CHICAGO (AP) - A Chicago zoo is mounting a campaign to stop a company from airing a Super Bowl Sunday commercial featuring mischievous suit-and-tie wearing chimpanzees playing tricks on their human co-worker, saying all that monkey business proves deadly for the endangered species.
Lincoln Park Zoo officials fear images of the frolicking chimps broadcast worldwide do little to help conservation efforts, inaccurately portraying the animals as unthreatened and even as cuddly and harmless pets.
"If people see them that way they are less likely to try and conserve them," Stephen Ross, assistant director of the zoo's Fisher Center for the Study and Conservation of Apes, said of the commercial that shows chimps laughing at a `Kick Me" sign on the human. "Individual chimps are being harmed and wild populations are being harmed by this frivolous use of an endangered species."
Ross said he and other animal welfare advocates have been complaining to CareerBuilder.com ever since the company started using chimps in Super Bowl commercials in 2005. But this year is different because he's armed with a Duke University study that he says supports his longtime claims: Commercialized chimps dressed as people - even when running up big banana daiquiri bar tabs - makes viewers less concerned about the plight of wild chimps.
"The argument they (CareerBuilder.com) make is it doesn't matter how they're portrayed, they are helping to protect them," said Brian Hare, an assistant professor of evolutionary anthropology who led the study. "The opposite is true. These commercials are negatively affecting people's decisions about how they support conservation."
CareerBuilder.com declined to comment on the study or any suggestion that the commercials put wild chimpanzees in danger. But in a prepared statement, the Chicago-based company said the "chimpanzee stars" were not harmed and that the American Humane Society watched the commercial being filmed to ensure the animals were "treated with respect."
Hare is particularly concerned about how a Super Bowl commercial - shown around the world - will persuade people in Africa, some desperately poor, to capture and sell the animals.
"This advertisement teaches them there is a market for these animals, that there are some crazy people in America and Europe who would want them as pets," he said. "Even if there isn't a market, they think there's a market."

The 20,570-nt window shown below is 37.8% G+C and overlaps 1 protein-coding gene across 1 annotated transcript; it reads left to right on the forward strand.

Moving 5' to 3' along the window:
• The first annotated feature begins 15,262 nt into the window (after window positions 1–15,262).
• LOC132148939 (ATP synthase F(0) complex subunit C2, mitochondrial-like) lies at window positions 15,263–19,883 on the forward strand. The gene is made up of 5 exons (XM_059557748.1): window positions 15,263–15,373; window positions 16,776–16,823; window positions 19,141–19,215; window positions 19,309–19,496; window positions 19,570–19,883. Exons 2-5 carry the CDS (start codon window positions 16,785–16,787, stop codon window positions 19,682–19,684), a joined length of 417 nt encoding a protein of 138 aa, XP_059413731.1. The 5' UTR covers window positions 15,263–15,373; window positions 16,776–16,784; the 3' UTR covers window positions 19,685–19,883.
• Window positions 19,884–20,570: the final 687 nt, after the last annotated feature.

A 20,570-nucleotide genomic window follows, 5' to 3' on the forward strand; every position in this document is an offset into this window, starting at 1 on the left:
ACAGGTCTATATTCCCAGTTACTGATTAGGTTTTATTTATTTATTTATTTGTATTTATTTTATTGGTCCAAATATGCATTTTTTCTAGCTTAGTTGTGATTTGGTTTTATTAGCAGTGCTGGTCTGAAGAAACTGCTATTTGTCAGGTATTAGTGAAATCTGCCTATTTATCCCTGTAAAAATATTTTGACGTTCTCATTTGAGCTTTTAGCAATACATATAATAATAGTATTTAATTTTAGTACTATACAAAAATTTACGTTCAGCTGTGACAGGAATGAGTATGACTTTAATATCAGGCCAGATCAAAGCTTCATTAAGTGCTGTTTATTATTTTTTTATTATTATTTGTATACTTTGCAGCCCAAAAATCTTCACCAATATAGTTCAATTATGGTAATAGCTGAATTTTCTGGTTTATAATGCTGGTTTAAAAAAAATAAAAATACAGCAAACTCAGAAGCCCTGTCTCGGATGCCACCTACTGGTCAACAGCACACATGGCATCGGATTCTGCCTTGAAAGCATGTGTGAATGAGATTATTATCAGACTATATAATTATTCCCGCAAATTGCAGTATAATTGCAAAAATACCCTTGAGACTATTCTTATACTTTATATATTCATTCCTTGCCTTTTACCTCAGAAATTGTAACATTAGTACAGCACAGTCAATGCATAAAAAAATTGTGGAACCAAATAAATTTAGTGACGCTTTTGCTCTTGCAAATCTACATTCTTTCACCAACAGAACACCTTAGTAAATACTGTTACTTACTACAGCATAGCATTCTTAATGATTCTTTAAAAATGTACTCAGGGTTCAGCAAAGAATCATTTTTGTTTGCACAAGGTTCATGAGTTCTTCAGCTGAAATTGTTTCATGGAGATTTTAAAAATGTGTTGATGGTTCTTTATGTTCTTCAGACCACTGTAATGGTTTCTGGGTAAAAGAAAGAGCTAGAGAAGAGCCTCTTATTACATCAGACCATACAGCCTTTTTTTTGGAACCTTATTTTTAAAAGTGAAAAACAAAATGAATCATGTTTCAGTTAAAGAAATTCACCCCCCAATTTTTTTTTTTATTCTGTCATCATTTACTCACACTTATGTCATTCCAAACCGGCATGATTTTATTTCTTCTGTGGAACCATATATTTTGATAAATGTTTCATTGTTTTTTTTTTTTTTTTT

And that, he said, could devastate the wild population of chimpanzees that has already dwindled from more than 1 million to about 100,000.
Further, he and Ross said the message that chimps make good pets is a dangerous one, as was demonstrated in 2009 when a chimpanzee attacked a Connecticut woman, ripping off her nose, lips, eyelids and hands before being shot to death by police.
Ross said he's not optimistic that CareerBuilder.com will pull the ad before this year's Super Bowl. "They already paid for this one," he said, adding that the company has never responded to any of the letters he's written them since 2005.
In fact, in an effort to drum up publicity about the ad, the company sent another email to The Associated Press trumpeting the upcoming commercial starring "CareerBuilder's beloved chimpanzees" that was back by "popular demand."
In that email, the company pointed to statistics that showed CareerBuilder.com business surged after previous Super Bowls and that its brand awareness also has grown dramatically.
But, he said in an email, maybe his concerns will find an audience of its own that the response from "a wider segment of the public ... is negative enough for (CareerBuilder.com) not to invest more money in extending the campaign with new ads."
Ross and Hare are encouraged by another conclusion of the Duke study: The commercials may not be all that effective. Contrary to Careerbuilder.com's suggestion that the commercials helped their business, Hare said people who watched the commercials reported that they found commercials with chimpanzees less interesting than those that featured athletes, music and other things.
That is not surprising to Peter Dabol, chief executive of Ace Metrix, a firm that rates the effectiveness of ads.
"These kinds of slapsticky, kind of funny ads and these ads in particular, were relatively low scoring ads even though their likeability is high," he said.